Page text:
Crius MultiWii Lite Review

June 15, 2012 0:16 | By | 8 Comments

MultiWii is perhaps one of the most well known Open Source multicopter projects. All its hardware and software is open source. Originally based on sensors taken from gutted Nintendo Wii controllers, this project has come a long way – and these days you don’t need to cannibalize a WiiMote or Nunchuk controller anymore. You get a board like the Crius in this review, and you’re set. But how well does it work and how difficult is it to set up? That’s what we’re looking into in this review.

There are several versions of this particular hardware available. The “Lite” version comes with a 3D Mems Gyro and a 3D accelerometer as well as offering support for a 2-axis camera gimbal stabilizing system, while the “SE” version offers a barometric sensor and compass. Crius also supports optional GPS navigation by plugging in a GPS antenna. In this review we’re taking a look at the Lite version.

MultiWii is one of the most versatile, but also one of the most difficult systems to get working. With the other boards we reviewed so far, things were mostly plug and play with little (if any) configuration necessary. MultiWii is a different beast altogether.

The Crius board does not come with USB connectivity or any other means of changing parameters, you need to purchase either a little LCD module, or a USB FTDI module, or a bluetooth module. There’s a great app available for Android, which allows wireless setup and monitoring, provided you purchase the bluetooth module. This way you actually don’t need a PC at all! However, if you want to change from a quad to a hexacopter or an octocopter, you will need to download the MultiWii sourcecode, comment in a line in the file config.h, recompile the code  and upload the new firmware to the Crius. That sounds intimidating, but actually flashing a new firmware is the easy part – it’s the finetuning of the controller board parameters that will no doubt make you pull your hair.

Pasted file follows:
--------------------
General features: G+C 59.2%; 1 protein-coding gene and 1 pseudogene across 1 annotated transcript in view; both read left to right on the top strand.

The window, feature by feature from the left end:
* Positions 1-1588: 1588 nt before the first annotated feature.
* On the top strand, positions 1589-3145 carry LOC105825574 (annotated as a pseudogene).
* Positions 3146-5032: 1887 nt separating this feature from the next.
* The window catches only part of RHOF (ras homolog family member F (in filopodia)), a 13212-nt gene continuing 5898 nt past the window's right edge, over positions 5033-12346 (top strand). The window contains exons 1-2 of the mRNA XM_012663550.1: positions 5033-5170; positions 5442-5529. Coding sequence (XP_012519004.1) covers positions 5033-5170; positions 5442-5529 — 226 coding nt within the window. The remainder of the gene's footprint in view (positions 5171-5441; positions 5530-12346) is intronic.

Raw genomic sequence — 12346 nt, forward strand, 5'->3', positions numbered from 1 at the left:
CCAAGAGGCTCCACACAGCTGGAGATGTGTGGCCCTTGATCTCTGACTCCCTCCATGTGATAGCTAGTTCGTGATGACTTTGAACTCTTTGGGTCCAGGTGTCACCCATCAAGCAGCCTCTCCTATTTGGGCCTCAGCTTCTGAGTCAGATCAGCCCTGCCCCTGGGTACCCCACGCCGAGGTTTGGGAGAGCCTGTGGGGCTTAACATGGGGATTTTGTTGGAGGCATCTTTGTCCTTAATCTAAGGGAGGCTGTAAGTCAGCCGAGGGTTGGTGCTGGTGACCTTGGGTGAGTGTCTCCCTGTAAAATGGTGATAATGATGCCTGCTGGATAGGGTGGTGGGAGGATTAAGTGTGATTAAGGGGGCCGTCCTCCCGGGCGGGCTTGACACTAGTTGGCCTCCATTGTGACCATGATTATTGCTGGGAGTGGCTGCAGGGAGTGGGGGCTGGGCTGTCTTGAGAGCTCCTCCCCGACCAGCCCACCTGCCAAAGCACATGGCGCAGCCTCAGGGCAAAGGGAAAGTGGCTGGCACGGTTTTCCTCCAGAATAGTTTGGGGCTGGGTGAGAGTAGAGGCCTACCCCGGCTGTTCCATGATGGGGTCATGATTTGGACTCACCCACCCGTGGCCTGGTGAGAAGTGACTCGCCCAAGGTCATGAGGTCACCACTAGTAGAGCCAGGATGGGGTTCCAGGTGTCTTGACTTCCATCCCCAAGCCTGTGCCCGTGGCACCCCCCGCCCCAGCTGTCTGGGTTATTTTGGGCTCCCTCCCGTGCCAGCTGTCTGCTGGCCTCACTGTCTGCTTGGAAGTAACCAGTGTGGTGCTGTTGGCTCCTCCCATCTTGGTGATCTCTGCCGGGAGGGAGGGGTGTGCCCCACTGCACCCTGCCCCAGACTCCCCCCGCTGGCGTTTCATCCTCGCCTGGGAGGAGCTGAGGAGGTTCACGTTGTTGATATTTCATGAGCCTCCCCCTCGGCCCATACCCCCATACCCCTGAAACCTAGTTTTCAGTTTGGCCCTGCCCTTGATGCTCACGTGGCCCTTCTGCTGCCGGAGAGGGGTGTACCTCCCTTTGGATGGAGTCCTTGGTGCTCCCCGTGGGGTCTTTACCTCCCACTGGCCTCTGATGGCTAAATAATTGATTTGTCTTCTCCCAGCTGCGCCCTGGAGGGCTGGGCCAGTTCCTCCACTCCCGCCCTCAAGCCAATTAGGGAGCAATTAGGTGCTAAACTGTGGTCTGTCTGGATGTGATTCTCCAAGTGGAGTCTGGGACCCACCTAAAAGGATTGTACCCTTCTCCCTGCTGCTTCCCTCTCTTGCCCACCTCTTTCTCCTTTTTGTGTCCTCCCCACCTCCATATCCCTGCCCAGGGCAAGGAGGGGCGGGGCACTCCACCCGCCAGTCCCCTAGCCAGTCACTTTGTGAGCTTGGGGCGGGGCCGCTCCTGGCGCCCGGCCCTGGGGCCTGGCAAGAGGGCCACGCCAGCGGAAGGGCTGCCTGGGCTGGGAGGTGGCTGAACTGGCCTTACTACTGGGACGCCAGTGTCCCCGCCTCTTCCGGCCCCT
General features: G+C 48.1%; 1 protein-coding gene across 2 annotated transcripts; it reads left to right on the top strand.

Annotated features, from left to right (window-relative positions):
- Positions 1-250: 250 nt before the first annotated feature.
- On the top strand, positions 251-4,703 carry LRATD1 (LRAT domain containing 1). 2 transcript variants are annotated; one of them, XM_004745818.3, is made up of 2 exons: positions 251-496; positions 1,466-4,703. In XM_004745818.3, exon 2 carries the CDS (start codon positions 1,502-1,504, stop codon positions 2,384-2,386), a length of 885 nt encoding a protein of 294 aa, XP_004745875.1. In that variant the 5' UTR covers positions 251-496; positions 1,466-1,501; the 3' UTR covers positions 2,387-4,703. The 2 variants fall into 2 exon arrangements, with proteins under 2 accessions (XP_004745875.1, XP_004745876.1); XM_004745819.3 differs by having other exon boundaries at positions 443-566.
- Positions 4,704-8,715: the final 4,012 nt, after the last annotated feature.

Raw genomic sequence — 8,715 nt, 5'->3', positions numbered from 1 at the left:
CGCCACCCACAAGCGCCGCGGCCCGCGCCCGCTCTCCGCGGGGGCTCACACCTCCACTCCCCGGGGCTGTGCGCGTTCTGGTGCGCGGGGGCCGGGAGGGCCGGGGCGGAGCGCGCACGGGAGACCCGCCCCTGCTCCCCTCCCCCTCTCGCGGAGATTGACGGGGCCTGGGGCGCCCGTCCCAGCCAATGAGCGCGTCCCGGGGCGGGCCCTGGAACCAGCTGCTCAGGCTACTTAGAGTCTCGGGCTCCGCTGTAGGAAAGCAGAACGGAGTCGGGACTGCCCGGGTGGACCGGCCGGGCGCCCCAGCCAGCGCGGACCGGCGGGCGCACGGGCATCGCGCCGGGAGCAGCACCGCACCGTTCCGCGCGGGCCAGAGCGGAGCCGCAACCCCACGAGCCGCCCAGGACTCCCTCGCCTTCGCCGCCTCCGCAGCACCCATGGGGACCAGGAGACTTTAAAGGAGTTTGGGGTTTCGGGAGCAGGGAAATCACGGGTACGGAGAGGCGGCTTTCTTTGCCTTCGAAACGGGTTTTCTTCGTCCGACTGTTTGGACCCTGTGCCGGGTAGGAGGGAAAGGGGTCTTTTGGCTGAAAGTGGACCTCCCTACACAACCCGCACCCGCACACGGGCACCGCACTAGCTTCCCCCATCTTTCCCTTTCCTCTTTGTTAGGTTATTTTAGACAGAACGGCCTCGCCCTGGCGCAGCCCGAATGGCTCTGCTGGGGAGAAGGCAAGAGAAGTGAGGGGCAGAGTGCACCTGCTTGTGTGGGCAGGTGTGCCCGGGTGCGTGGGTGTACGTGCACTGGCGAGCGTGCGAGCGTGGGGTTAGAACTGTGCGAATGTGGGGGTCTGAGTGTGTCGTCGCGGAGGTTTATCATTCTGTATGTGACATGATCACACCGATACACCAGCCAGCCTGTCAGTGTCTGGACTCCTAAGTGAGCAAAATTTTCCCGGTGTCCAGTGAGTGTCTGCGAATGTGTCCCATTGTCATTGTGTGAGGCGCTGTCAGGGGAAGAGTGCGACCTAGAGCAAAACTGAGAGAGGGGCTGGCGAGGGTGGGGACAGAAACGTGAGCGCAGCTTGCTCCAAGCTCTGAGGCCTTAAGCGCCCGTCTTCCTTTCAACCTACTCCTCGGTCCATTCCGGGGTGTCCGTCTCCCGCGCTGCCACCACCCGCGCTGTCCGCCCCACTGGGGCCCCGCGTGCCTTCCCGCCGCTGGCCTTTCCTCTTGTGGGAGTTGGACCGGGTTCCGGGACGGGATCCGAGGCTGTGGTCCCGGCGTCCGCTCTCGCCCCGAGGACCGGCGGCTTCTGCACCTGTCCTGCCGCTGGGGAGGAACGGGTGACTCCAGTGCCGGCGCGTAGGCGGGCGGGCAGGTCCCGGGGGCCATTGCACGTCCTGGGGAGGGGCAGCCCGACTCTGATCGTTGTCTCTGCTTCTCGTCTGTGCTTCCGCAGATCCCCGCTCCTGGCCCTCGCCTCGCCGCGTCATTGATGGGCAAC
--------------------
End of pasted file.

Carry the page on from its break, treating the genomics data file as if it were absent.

Before you do anything else, read up on the Newbies Guide to Setting Up CRIUS MultiWii SE board v4-22-12 , this gives pretty much all the basics needed for getting the board up and running. Upgrading from the included Version 1.9 of MultiWii to the new v2.0 is highly recommended and quite easy.

The optional LCD module can be used to change values in the field, and it’s quite handy for tuning the controller parameters – but you cannot change everything with it. For example, defining which channel enables auto-level, GPS return to home or altitude hold functions must be done with a PC over USB, or via Bluetooth using your Android phone. For that matter, the LCD module is much less useful than the bluetooth module. In order to be able to use the LCD you have to enable the LCD setup mode by pushing the pitch stick forward and holding right rudder, select values with pitch up and down, increment/decrement values with left and right aileron, and save your changes by moving pitch forward and holding left rudder. With the android app you get a much more comfortable user interface with a simple SAVE button, and you don’t have to enter any special modes to change parameters.

The Crius board is shown here with the FTDI USB interface installed. Note how the connector height causes the board to be bent downwards by being sandwiched inbetween the quadcopter’s frame. It’s a shame the USB interface doesn’t come standard on the Crius board itself.

The optional USB FTDI interface gives you the much needed USB connectivity to your PC. This board sits rather loosely on the connector, it’s obviously not meant to be installed permanently. It’s unclear why the Crius doesn’t include that right on the board instead of requiring a silly extra component which, as you can see in the image, can be a pain to install in your finished multicopter.